Trying to beat PPAR
Since entering the market in 1999, the PPAR gamma agonists Avandia rosiglitazone from GlaxoSmithKline plc and Actos pioglitazone from Eli Lilly and Co. and Takeda Chemical Industries Ltd. have created a blockbuster class of diabetes therapeutics - even though both are known to cause serious side effects. Thus, with their eyes on a roughly $3 billion market occupied by two compounds whose clinical profiles leave room for improvement, a large number of biotech and pharma companies are racing to bring out the next generation of PPAR modulators.
Peroxisome proliferation activated receptors are ligand-activated transcription factors that regulate cellular and physiological metabolism. PPAR gamma is the target of the marketed glitazones, which lower blood glucose and are used to treat Type II diabetes. Another subtype, PPAR alpha, is the target of marketed fibrate drugs, which are used to lower triglycerides and raise HDL cholesterol. A third subtype, PPAR delta, is believed to play a role in cholesterol transport and in raising HDL cholesterol (see "PPAR Comparison," A2).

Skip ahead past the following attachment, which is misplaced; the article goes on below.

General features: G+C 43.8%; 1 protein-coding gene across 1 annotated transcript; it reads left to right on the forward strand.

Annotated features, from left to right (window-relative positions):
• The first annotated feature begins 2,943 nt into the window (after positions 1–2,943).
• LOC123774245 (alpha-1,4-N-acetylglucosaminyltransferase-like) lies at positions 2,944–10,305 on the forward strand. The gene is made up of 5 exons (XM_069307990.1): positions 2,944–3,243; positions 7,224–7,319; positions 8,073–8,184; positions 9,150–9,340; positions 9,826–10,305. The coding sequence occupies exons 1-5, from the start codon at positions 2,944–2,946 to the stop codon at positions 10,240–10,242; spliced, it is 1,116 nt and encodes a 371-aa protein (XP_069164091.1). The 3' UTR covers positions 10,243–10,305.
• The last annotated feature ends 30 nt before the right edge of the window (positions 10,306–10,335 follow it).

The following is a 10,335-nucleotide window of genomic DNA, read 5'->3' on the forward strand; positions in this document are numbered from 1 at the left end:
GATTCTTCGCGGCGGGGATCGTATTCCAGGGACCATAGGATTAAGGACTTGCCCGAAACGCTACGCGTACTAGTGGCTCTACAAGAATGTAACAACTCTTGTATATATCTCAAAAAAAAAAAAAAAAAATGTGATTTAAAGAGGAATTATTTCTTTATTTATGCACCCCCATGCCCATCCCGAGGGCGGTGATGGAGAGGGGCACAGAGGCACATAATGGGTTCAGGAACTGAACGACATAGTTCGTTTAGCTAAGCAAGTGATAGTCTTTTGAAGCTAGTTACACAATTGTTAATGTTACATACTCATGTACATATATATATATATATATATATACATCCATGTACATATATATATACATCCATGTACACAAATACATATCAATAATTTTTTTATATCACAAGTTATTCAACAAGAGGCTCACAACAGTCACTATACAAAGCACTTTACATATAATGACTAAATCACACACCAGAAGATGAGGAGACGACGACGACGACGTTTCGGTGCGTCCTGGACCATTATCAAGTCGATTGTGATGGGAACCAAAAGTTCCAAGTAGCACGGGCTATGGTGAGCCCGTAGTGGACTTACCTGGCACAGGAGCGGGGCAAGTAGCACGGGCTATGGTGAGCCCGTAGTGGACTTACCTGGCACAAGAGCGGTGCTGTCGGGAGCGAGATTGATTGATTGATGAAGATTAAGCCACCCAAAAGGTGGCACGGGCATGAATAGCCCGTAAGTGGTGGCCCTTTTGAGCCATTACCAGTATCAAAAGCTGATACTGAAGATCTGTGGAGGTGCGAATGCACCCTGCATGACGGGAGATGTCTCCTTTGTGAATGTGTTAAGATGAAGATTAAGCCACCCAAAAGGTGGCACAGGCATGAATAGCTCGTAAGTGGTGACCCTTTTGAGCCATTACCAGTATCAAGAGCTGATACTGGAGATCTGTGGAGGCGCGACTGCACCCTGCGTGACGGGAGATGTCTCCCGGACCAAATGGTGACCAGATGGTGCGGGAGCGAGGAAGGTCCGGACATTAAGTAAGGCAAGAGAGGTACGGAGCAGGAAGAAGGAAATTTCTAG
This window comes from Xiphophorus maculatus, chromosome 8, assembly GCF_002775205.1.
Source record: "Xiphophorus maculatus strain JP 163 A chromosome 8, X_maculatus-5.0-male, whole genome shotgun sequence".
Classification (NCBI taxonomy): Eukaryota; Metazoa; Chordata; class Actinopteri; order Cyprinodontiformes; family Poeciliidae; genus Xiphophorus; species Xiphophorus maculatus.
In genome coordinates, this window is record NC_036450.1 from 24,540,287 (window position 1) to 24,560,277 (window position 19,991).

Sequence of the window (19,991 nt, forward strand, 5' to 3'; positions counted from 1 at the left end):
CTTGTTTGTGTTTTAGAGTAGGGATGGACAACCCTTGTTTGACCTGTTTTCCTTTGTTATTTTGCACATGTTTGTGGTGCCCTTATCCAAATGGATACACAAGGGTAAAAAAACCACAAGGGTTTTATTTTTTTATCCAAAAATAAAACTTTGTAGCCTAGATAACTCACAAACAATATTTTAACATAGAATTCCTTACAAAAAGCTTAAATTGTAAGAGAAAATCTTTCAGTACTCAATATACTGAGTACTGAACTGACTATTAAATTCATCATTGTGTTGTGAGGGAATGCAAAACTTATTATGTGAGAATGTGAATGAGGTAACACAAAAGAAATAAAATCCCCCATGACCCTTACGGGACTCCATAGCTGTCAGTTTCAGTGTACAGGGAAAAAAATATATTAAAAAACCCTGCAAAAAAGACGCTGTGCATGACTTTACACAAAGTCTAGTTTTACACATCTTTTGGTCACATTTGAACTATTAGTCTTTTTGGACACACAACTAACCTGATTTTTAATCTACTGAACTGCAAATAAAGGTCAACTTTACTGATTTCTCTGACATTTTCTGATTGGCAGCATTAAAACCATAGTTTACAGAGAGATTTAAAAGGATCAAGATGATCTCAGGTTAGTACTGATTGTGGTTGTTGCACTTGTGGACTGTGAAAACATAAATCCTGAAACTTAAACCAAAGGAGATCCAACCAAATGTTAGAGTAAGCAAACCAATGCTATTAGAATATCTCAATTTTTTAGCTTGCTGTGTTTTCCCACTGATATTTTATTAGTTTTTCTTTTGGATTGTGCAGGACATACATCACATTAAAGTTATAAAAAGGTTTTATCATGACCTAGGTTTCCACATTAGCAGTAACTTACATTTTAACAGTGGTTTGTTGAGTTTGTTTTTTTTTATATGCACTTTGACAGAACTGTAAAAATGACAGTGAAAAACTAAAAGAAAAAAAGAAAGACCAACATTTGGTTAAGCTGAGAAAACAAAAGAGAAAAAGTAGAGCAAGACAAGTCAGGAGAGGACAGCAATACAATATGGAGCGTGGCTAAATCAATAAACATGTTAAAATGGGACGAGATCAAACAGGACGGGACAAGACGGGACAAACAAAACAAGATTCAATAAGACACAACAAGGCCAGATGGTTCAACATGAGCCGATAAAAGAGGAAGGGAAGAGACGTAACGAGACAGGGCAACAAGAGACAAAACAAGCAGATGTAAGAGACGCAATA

Both Avandia and Actos are insulin sensitizers that belong to the thiazolidinedione class of PPAR gamma full agonists. In 2003, GlaxoSmithKline (LSE:GSK; GSK, London, U.K.) reported $1.6 billion in total sales for Avandia and Avandamet, which is a combination of Avandia and metformin. U.S. sales of Avandia and